Ganesh: But can IoT come into this picture?

Keir: IoT will provide the data and then you have a question do you trust the data that the IoT devices give you. If I’ve got an I.T. weather station on my roof and it’s feeding data about my local humidity and air pressure temperature onto the blockchain for some smart contract. It does give you trust in certain cases where I can see that if there’s a transaction on the blockchain the sign then it becomes valid in a week’s time. And so I know that I’m going to get paid in a week. The question is will I actually do the work I’m supposed to do during that week. That is harder to ensure.

You may have parties who run these IoT devices and they are building reputations that they don’t want to mess with the system because they’re the value of the companies and the fact that the data coming from their IoT devices are trusted but that’s kind of everyday business. You go and select a plumber because they’ve got a lot of good reviews on the Internet or you don’t choose this other plumber because they’ve got a lot of bad reviews. So reputation is important and we can ever really remove that.

Ganesh: What makes blocking application patent eligible? In addition, with the research report, you shared how are these patents worth defending?

Keir: So the thing with a patent is that it needs to satisfy a number of criteria where it needs to be novel. It can’t be something that somebody else has already put out there either patented or just made publicly available. So, for example, the fundamental building blocks of blockchain cannot be patented because they’re covered in a just paper and that’s in the public domain. But if you come up with a new improvement it doesn’t need to be a massive improvement or a patent to be awarded a slight tweak or a slight improvement can be patented. Now obviously the bigger the improvement and the more value it provides the more valuable that patent will be. But there’s nothing stopping you patenting a slight improvement. And the other thing is that your new idea cannot be an obvious combination of previous ideas.

So that’s covered by the patent office as well if they can take two or three existing inventions and put them together and argue that anybody who is skilled in this particular field, I would immediately on seeing those three inventions think of your invention then you’re not going to get it either. And then finally you’re not allowed to patent laws of nature or things like that. So if you come up with stuff that can just be done with pen and paper can’t be patented if your idea is to do this with a computer instead. That’s also not allowed. But that actually still leaves a huge realm of things that you can patent. And normally as an inventor what happens if you have a sort of “AHA” moment where you’re “Alright I’ve identified this problem and I’m looking for solutions hey this would be a clever way to do it.” Most of the invention I find comes from really identifying what the underlying problem is first. And usually the solution actually then just presents itself. It’s getting to the bottom of the problem. That’s usually the problem.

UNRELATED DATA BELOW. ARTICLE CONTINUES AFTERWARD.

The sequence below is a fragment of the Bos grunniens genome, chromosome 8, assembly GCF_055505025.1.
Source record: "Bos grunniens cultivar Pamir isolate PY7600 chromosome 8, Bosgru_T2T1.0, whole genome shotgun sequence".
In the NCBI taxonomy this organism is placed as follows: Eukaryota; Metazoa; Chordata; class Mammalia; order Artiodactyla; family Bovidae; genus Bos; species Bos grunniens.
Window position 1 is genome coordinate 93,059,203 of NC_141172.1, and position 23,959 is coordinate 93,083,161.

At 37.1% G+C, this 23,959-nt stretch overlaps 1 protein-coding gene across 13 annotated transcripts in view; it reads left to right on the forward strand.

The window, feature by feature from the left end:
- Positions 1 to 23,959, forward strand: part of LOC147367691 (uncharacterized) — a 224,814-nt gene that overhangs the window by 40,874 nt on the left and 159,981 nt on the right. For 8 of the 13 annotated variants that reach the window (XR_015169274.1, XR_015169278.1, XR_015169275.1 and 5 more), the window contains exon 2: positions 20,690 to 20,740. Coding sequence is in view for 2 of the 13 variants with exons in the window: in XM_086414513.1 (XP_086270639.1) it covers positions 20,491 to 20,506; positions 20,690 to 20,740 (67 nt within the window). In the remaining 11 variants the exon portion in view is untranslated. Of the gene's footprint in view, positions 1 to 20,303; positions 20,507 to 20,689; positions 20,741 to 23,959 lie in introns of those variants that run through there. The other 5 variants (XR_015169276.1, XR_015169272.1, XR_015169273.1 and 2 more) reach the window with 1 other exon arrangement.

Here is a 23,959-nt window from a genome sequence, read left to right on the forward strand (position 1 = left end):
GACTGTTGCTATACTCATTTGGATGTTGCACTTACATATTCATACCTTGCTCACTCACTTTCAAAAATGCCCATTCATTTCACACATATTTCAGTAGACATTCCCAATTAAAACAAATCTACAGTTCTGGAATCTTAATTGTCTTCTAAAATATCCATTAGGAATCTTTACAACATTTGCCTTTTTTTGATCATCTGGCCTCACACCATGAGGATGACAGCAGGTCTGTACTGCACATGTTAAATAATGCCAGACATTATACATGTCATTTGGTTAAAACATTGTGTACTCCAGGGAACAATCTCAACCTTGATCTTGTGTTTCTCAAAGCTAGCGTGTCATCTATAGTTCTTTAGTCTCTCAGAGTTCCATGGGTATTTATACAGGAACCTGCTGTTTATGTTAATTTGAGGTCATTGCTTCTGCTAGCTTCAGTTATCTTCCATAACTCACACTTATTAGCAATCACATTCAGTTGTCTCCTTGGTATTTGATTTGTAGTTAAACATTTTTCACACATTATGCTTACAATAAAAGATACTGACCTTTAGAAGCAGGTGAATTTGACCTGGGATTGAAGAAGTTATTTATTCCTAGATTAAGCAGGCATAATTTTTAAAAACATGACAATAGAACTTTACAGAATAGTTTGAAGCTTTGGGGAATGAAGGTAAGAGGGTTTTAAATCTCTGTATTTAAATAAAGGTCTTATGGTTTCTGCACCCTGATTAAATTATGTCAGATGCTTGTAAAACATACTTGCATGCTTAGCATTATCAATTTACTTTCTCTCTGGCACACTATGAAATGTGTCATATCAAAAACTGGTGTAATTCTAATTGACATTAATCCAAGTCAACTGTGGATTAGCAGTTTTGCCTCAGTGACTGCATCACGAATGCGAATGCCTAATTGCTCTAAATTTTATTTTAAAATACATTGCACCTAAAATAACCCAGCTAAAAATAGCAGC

Ganesh: What are your thoughts on Distributed Autonomous Corporations (DACs). How should startup investors think about companies aiming to build them?

Keir: I looked at the DAO when it first appeared. And of course, it had some serious problems which involved in millions being siphoned off by somebody. When you first become an entrepreneur and you find out about limited liability companies and all the responsibilities you have in terms of auditing, financial reports, and accounting. It came as a bit of a shock to me, I was somebody who put off paying the telephone bills and suddenly there is paperwork to do. Now, I see the blockchain and smart contracts being used to automate all of the auditing requirements, basically self-auditing companies, that is something I see DAOs emerging from – all that admin work is shifted to the blockchain. As for companies that are entirely autonomous, there’s an example of a self-governing forest; where the forest basically own themselves and orders loggers to cut down then pay and look after the ground. And it is supposed to buy more land, but I haven’t seen any reports on that. Maybe in fifty years, there will be companies autonomous; for the moment it sounds a bit like fiction to me. But fiction written in the past has now become a reality but just taken for granted.

If these autonomous companies arise, they will probably be using blockchain.